Her first UK show in four years was a cathartic triumph that celebrated strength and resilience
Last night, Kesha made her long-awaited return to London for the first time since her Warrior tour in 2013. We all know what kept her away: years of litigation, abuse, and misery that don’t need crudely rehashing. And we all know what brought her back: her talent, her resilient spirit, and her passionate fans. The sold out, tiny venue Brixton Electric was packed with people covered in glitter; women and men of all ages with no other goal but to support Kesha and have a good, cathartic cry. The show was never going to be anything short of emotional, but as the stream of needed but difficult sexual assault and abuse conversations continue, seeing Kesha prove she is anything but broken felt especially poignant.
The show began with a sparkly, trumpet-backed sprint through “Woman”, her setlist driven by songs from triumphant comeback record Rainbow. She peppered in a few rebooted classics like “Tik Tok” and “We R Who We R”, bouncing around the stage, laughing with her dancers and band, having very real, unrehearsed fun. For a star of Kesha’s stature, it might have made sense to have her UK comeback in an arena; but she didn’t need it. She didn’t need visuals, a backdrop, elaborate backing sequences at all.
With only her band and a couple of guys to dance with, Kesha showed that she’s every bit a rockstar; a shredding, spitting, stripping rockstar. She gargled beer, screamed gutturally, shoved cake in faces. It was fucking rowdy. The thing that made Kesha so fun in the first place; that dirty, sexy energy wrapped in party anthems; is very much alive.
Not that there weren’t, naturally, plenty of opportunities to have a cry. For “Godzilla”, a playful but moving song from Rainbow about dating the giant monster, Kesha brought her mum Pebe Sebert on stage. Fans know Pebe already as Kesha’s co-writer and fiercest advocate.
“That’s why she stayed alive. For you guys. Thank you so much for taking care of my little girl,” she told the audience, before fans held up signs in unison that read ‘Kesha: you’re our rainbow’, sending the singer (and everyone else) into tears.
Kesha’s genuine appreciation for her fans makes her special; she took time to interact with the ones she’d met – a guy she shared a tattoo with one drunk night several years ago – the ones with signs, people who gave her multicoloured, plush gifts. She addressed them individually, hugged them. With pop stars there’s often a clear divide between star and fan or hollow gestures to fandoms: not at a Kesha show.
In the crowd, it was a fluid, loved-up chaos. Middle fingers stabbed the air, “I’m a motherfucker” screamed right back at Kesha; arms solemnly linked for the “Hymn” for the sobbing hymn-less. All around, fuzzy headbanded punters made fast friends with the strangers in full facepaint with their apologetic elbows in their backs. Others moved swiftly to catch someone just a little bit drunker than them with care in the flurry of glitter and confetti cannons, an intense, rapid camaraderie blossomed in the interludes. There was a collective emotional arc that sighed, soared and climaxed across the entire show – a room full of glittered women, queer people, and those holding trauma in their hearts that played out painfully like Kesha’s, and those permeating our newspaper headlines and Twitter TLs.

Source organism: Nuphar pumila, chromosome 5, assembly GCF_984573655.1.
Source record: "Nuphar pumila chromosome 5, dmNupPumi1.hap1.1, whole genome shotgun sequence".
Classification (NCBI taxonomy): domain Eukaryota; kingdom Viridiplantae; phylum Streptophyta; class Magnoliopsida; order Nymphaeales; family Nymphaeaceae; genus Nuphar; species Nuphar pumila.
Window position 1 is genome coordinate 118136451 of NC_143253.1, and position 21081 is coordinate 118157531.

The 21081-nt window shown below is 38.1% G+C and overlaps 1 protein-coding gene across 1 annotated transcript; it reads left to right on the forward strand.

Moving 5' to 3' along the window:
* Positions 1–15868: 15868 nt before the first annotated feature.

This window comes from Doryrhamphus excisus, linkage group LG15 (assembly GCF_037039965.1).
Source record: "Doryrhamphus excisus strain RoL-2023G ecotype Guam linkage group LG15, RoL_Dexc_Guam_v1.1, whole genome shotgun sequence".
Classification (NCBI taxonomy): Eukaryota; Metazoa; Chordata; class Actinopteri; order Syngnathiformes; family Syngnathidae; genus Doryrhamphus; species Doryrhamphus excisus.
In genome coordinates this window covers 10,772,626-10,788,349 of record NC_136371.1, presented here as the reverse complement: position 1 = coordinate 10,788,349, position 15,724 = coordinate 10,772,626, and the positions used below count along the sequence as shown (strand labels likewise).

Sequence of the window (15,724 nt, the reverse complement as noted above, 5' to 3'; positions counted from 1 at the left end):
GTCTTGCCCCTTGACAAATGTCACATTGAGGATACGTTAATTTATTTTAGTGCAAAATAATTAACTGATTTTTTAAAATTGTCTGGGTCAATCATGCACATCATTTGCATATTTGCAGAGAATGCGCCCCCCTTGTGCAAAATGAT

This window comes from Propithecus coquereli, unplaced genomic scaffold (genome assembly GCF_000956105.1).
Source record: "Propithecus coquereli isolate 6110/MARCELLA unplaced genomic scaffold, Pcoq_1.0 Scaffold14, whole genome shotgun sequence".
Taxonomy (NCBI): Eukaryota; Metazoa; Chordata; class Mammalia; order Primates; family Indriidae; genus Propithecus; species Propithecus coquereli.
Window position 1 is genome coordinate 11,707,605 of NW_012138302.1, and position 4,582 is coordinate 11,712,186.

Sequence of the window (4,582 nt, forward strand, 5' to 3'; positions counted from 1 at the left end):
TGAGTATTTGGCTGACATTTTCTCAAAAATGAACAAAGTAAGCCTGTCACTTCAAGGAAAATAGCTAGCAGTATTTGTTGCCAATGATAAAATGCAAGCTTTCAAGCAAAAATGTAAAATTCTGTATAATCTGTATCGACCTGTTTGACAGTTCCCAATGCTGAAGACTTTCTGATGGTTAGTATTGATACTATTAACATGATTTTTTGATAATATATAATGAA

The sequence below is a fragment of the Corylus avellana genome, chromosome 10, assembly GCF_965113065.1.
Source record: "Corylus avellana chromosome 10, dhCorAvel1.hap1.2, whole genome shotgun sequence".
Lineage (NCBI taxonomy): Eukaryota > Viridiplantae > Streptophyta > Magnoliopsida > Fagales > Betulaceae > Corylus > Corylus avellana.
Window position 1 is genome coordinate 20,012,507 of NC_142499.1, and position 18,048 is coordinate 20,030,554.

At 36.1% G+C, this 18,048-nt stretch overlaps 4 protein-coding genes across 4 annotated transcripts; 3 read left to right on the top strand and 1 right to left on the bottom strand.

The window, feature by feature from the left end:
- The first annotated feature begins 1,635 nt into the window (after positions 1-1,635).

Kesha’s repeated advocacy for positivity, forgiveness and kindness could feel twee from anyone else, and fuck knows how quickly pop can nosedive into syrupy empowerment soup. But her strength and positivity saved her; this is a woman who was abused, almost lost her career, and came back after years to find that she still had at the very least enough fans to fill up a 1500-person venue. Without losing the fun and energy that we know her for, Kesha hammered home messages about her strength, our own, and those that have yet to unleash their true power. A stunning tension hung heavy as the crowd sung like a choked-up, off-key choir for “Praying”, a spotlight beamed from heaven centred on a white caped Kesha. That show was only the beginning of a life-affirming, meaningful comeback that we all need more than ever.
Before we left, Kesha said: “I hope when you leave here tonight full of the best feelings” before ending on “Bastards”, what she described as “just 2 per cent of a ‘fuck you’”. That’s what makes Kesha so fucking good: she is forgiveness and light, she hasn’t been jaded, but she also has a very real strength – and you won’t want to see what happens if you fuck with Kesha, or the thousands standing up with her, again.